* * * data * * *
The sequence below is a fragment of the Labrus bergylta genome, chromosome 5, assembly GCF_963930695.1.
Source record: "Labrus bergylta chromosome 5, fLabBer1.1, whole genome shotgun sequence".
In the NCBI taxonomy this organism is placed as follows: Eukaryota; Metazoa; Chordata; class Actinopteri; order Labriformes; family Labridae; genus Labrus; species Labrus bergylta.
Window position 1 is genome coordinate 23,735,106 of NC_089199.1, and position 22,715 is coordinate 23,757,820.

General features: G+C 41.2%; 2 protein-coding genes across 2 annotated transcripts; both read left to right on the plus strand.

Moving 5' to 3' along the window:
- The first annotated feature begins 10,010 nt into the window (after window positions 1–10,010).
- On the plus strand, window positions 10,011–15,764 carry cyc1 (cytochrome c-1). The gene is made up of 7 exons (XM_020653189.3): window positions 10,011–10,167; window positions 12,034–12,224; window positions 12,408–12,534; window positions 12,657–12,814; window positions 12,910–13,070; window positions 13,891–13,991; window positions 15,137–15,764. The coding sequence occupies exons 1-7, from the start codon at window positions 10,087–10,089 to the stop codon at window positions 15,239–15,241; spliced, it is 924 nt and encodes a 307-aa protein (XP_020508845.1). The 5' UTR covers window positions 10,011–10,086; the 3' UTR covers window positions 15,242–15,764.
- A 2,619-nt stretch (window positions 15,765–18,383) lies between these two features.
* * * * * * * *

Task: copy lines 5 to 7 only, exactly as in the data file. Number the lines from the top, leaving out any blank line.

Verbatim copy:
General features: G+C 41.2%; 2 protein-coding genes across 2 annotated transcripts; both read left to right on the plus strand.

Moving 5' to 3' along the window:
- The first annotated feature begins 10,010 nt into the window (after window positions 1–10,010).